Nurses provide their unique perspectives on many of the recent clinical trials and developments in cancer research.
Colleen M. O'Leary, RN, MSN, AOCNS
Otolaryngology Clinical Nurse Specialist
The James Cancer Hospital
The Ohio State University Medical Center, Columbus
Adjuvant chemotherapy is now the standard of care for early resectable NSCLC, with cisplatin/vinorelbine (CVb) being the most common doublet used. As Belani points out, this treatment is not without difficulty. Toxicities identified in the initial study included neutropenia (88%), fatigue (81%), nausea (80%), anorexia (55%), vomiting (48%), neuropathy (48%), and constipation (47%), with severe (> grade 3) toxicities occurring 40% of the time (N Engl J Med. 2005;352:2589-2597).
This is why the TREAT study looked at a different combination of agents comparing CVb to cisplatin/pemetrexed (CPx). As discussed, the outcomes of this adjuvant therapy were comparable to CVb with less toxicity, and thus fewer treatment reductions or delays.
Continued use of these and other chemotherapy regimens as maintenance therapy has switched the idea of NSCLC as a chronic disease rather than an acute disease. Nurses may be in the prime role for this paradigm switch. Not only is the nurse the first person to assess the patient and his/her toxicities, but they are crucial to educating the patient about potential problems to report. Knowing the degree of toxicity and early recognition may help to decrease the amount of delay in treatment.
The next step that Belani discussed is delving deeper into the knowledge that there are specific mutations in NSCLC that respond differently to different treatments. Patients with NSCLC with EGFR mutations have been successfully treated. The IPASS study looked at gefitinib versus conventional chemotherapy, with gefitinib demonstrating longer progression-free survival and increased response rates. Erlotinib was subsequently studied with equally good results. However, patients with specific T790M or MET gene mutations develop erlotinib resistance after time.
Find out more >>> Changing Paradigms for NSCLC in Personalized Therapy Era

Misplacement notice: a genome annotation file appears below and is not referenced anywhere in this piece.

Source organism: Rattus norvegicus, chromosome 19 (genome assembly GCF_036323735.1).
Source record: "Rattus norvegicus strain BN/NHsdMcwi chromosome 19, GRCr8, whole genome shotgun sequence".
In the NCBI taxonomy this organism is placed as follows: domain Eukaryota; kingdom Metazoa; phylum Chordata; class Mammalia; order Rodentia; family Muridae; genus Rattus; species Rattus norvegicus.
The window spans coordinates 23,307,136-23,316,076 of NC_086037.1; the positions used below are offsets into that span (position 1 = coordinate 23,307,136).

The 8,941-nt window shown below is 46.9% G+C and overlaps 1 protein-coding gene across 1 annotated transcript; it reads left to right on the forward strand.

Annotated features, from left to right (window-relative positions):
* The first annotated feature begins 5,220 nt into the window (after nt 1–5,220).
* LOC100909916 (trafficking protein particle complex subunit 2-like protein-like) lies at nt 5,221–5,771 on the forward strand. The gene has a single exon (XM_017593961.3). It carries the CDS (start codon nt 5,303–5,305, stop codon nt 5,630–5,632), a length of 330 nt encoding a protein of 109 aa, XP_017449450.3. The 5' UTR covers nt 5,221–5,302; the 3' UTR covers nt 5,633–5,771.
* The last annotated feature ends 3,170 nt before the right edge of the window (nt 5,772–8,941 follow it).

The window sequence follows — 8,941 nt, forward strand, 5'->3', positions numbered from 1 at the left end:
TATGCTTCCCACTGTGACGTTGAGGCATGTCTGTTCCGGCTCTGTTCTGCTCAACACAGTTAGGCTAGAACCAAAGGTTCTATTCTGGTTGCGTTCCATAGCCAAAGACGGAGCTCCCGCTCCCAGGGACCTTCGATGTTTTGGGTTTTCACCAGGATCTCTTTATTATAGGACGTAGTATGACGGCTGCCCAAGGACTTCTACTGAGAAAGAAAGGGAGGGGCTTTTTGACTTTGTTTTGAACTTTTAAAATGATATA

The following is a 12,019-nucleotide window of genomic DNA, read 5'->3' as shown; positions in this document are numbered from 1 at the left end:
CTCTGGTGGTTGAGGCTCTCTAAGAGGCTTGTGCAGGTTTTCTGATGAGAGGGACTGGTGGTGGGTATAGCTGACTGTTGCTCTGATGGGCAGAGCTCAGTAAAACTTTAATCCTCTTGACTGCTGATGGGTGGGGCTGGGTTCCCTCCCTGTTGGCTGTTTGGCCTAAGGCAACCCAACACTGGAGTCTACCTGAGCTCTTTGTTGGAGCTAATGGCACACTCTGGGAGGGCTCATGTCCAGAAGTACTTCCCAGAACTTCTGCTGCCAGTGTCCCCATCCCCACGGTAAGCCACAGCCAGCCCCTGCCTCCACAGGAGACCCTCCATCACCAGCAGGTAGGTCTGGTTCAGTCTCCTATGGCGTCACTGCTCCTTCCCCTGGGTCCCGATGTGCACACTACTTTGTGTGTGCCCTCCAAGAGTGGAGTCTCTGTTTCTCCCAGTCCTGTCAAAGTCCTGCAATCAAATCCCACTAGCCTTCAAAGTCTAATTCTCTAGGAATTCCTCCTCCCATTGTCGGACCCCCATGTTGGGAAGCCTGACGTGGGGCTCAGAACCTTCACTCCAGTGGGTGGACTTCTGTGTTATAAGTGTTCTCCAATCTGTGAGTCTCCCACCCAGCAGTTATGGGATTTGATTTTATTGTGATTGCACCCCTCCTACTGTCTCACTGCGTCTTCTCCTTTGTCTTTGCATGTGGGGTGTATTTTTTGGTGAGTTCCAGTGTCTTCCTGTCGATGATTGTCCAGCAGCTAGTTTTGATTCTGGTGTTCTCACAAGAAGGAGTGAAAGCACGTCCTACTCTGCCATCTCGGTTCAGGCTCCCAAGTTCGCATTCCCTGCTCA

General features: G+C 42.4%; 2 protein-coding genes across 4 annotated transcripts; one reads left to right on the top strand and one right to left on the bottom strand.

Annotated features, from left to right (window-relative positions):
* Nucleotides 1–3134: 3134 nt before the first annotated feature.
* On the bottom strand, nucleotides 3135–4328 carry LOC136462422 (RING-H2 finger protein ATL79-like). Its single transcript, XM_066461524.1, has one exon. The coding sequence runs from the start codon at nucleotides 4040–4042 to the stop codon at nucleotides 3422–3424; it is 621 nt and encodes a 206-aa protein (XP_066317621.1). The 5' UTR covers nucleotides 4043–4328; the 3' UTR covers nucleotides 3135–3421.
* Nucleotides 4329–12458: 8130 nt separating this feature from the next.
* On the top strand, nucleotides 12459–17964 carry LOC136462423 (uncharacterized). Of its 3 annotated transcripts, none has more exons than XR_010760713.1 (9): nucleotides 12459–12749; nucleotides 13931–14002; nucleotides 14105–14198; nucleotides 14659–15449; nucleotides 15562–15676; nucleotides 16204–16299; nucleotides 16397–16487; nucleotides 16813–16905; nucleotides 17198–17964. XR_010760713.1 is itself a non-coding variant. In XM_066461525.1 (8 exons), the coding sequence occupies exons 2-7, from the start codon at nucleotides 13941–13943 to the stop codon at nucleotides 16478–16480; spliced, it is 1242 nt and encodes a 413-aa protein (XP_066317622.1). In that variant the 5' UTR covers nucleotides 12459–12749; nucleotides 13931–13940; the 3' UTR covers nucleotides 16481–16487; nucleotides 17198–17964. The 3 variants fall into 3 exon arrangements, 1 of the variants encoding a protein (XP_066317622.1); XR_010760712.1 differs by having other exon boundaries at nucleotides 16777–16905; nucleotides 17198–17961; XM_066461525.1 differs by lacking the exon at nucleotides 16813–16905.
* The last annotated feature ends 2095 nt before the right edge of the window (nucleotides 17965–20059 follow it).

Marsha Schmit, RN, BSN
Breast Health Navigator
Hurley Medical Center
PARP inhibitors originally instilled a great deal of optimism in helping treat women with breast cancer. While the initial hope and promise for PARP inhibitors has declined significantly, there is still belief in its use in triple-negative disease, especially with a DNA mutation of BRCA1 and BRCA2.
Since triple-negative breast cancer is more aggressive and requires more aggressive neoadjuvant intervention, the PARP inhibitors continue to show possibility. Clinical trials that continue to explore the potential benefits along with a combination of therapy are encouraging. PARP inhibitors as a monotherapy do not seem to show a significant improvement in pretreated triple-negative disease. It is, however, imperative that clinical trials continue looking more closely at various biomarkers and combination therapy.
It is too soon to abandon hope in PARP inhibitors altogether. Perhaps it is more important to look at a combination of therapies, timing, dosing and the long-term survival advantage when other interventions have not been successful.
Find out more >>> PARP Inhibition Explored in Triple-Negative Breast Cancer
Laura Metcalfe, MSN, RN, APN, C, AOCNS®
John Theurer Cancer Center, Hackensack, New Jersey
Cancer fatalism beliefs have been shown repeatedly to thwart screening and treatment, according to Barbara Powe, PhD, director of underserved population research at the American Cancer Society (J Natl Cancer Inst. 2007;99:1222-1223). I think it is incumbent upon nurses, especially oncology nurses, to educate the public about the importance of screening. Screening can detect cancer at an earlier stage and, as we know, earlier detection leads to better outcomes and even cures. I would be remiss if I didn’t also point out that screening colonoscopies cannot only detect cancer at an early stage, but can sometimes stop cancer from developing (by removing precancerous polyps).